As promised in the 2012 review article, we'll recap the 5 individual best and worst performing stocks of Magic Formula® Investing (NASDAQ:MFI) in 2012, along with some comments on each. The idea here is to try and identify any trends or lessons we can take from these individual stocks and apply to picking stocks from the screen going forward.
We already covered the 5 best performers. In this article, we'll cover the 5 worst performing stocks of MFI in 2012. With no further ado...
For-profit education stocks were pummeled in 2012, as new Department of Educationregulations, a tidal wave of bad press, and persistant unemployment drove down new enrollments by over 20% at many operators. Career Education has been hit harder than most, with most recent quarter new student starts down by 23%.
Amtech manufactures capital equipment for the production of solar wafers. We've discussedthe factors behind the solar industry's apocalypse in 2012, and Amtech suffered accordingly, with revenues cut in 1/3rd from 2011 levels. Amtech still carries a debt-free balance sheet, and solar still has good growth potential over the long term. It might make an interesting (but risky) bounce-back play in 2013.
3) FriendFinder Networks (FFN) - down 74% from week 8
When FriendFinder showed up in MFI back in February, MagicDiligence warned members to avoid it. That turned out to be a fruitful opinion - the stock lost 74% of its value since then! An awful balance sheet combined with a highly scrutinized business and questionable motives for taking the firm public made this one of the worst MFI stocks I've ever seen.
Despite a nearly 80% decline on the year, ITT continues to be in the MFI screens, as its financials have not deteriorated as rapidly as the stock price. We discussed for-profit education a few paragraphs up - for ITT's most recent quarter, new student starts were down 16%. With a stratospheric 73% earnings yield and a manageable balance sheet, this looks like another potential bounce-back candidate going forward.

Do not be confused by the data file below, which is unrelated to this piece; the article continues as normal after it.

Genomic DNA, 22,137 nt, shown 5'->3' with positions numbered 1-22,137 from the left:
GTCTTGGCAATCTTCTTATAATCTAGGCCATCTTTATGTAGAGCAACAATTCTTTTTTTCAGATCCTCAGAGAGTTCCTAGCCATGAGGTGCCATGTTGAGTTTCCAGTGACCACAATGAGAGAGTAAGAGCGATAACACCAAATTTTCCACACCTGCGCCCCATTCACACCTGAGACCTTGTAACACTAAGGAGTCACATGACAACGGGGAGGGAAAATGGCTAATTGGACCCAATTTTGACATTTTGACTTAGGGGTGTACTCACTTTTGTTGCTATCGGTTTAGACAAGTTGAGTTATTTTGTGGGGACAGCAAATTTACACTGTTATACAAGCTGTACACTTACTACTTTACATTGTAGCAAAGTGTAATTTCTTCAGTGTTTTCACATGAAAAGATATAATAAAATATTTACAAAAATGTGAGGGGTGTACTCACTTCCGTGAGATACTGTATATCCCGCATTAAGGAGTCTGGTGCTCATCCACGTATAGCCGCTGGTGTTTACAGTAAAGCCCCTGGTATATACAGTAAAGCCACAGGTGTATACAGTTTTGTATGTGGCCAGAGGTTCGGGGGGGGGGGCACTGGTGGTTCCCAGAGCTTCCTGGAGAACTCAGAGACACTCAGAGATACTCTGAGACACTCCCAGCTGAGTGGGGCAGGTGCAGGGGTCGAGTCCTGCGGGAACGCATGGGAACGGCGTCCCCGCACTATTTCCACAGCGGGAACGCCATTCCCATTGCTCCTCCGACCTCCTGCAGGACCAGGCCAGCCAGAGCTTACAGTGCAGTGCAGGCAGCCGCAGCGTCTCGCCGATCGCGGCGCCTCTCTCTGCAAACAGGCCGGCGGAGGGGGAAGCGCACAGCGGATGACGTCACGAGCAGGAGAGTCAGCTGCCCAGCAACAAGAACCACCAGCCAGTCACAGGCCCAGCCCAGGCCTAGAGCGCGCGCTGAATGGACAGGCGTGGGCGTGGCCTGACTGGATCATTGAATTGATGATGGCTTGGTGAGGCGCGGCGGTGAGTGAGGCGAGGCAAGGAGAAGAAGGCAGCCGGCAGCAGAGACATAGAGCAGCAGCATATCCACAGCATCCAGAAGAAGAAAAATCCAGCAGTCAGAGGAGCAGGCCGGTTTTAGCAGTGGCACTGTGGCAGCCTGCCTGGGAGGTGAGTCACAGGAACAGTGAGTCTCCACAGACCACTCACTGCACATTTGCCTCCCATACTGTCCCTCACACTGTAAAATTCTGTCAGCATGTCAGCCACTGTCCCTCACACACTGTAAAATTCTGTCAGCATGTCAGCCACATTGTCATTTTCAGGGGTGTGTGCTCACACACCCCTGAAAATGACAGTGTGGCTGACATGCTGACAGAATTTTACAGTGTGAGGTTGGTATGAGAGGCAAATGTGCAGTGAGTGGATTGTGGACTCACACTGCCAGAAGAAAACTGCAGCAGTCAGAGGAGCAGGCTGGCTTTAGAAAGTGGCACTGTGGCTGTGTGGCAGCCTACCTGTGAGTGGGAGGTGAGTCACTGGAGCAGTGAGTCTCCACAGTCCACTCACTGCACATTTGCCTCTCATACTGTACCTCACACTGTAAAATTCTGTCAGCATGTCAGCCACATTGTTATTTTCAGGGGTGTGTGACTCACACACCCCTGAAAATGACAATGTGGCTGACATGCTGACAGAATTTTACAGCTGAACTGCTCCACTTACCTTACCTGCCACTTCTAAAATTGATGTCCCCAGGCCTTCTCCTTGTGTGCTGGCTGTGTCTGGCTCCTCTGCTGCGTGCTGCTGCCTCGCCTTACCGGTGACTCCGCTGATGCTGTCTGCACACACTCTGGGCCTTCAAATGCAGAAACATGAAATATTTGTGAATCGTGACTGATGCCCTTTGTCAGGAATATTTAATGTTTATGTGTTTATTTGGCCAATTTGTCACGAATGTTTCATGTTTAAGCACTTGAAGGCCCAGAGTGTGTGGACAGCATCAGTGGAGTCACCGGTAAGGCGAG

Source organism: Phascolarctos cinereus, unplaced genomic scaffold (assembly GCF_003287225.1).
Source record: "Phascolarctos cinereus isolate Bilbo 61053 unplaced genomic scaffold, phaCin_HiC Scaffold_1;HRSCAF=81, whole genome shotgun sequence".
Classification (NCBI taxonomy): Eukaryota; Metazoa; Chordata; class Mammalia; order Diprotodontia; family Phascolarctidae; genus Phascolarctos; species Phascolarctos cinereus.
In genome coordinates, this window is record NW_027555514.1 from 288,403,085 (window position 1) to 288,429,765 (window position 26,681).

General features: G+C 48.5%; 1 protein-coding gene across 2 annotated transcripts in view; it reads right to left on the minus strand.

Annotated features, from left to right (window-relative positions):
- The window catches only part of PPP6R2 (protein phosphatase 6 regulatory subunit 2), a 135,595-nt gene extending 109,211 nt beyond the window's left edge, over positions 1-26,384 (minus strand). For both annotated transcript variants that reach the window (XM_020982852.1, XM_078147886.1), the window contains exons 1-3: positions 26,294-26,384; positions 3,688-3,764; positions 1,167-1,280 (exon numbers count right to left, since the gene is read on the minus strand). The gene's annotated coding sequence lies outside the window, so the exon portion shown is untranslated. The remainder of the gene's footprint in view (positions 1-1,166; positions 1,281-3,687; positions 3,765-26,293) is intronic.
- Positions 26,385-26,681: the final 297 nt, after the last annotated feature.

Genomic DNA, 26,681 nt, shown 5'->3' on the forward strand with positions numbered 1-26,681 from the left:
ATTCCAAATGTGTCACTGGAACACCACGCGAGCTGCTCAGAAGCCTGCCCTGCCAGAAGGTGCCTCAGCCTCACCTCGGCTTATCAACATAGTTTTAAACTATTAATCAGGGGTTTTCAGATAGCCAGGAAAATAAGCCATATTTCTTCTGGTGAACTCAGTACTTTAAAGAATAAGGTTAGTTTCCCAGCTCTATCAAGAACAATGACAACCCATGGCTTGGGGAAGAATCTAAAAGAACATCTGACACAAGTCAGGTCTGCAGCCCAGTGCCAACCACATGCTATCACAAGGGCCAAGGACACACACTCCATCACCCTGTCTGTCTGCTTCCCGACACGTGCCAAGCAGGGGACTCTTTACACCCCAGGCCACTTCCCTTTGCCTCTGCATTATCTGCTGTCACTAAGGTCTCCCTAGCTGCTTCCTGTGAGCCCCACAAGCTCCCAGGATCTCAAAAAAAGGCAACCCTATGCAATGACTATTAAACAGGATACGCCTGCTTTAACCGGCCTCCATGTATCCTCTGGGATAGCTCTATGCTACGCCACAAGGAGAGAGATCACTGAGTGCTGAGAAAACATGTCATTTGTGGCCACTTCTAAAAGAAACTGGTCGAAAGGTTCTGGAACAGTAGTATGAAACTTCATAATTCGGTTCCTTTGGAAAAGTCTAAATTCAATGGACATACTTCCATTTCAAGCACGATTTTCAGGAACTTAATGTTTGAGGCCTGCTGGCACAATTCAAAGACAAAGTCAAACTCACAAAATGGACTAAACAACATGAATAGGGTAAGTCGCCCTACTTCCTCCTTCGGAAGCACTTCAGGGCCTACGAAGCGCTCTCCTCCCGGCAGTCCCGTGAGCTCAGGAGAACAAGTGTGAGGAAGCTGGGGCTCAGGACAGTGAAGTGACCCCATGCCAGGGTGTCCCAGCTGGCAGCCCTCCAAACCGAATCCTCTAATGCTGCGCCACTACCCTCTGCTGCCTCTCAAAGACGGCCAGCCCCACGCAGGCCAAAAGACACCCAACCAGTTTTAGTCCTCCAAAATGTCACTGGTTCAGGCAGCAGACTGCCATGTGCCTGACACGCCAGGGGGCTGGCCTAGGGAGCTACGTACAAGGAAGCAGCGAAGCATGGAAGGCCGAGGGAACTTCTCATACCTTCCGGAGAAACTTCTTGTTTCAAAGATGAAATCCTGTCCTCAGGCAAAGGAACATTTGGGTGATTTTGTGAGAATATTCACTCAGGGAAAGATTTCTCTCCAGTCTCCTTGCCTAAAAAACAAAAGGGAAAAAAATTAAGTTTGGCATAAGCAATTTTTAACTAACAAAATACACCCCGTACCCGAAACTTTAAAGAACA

1) Sino Clean Energy (SCEI) - down 95% from week 10
Most Chinese reverse take-over frauds were uncovered and removed from MFI in late 2011, but Sino slipped through the cracks. This whole situation was a huge black eye not just on MFI, but on the ability of the SEC to protect U.S. investors from massive, fraudulent operations overseas.
By the start of 2012, we had pretty good evidence that Chinese RTO stocks were to be avoided like the plague, so SCEI never entered MagicDiligence's radar. And even the greenest stock analyst would have found FriendFinder to be an awful pick.
That leaves us with the 2 for-profit education stocks and Amtech. These guys have one thing in common: government intervention. This has been a recurring theme. In 2011, home healthcare stocks suffered the same fate. I've been giving extra scrutiny to the possibility of government intervention in the businesses of potential picks as a result. The real ones to watch are companies that rely on government entitlements or grants to thrive - I'm less worried about firms that supply core government operational support like defense or civil services.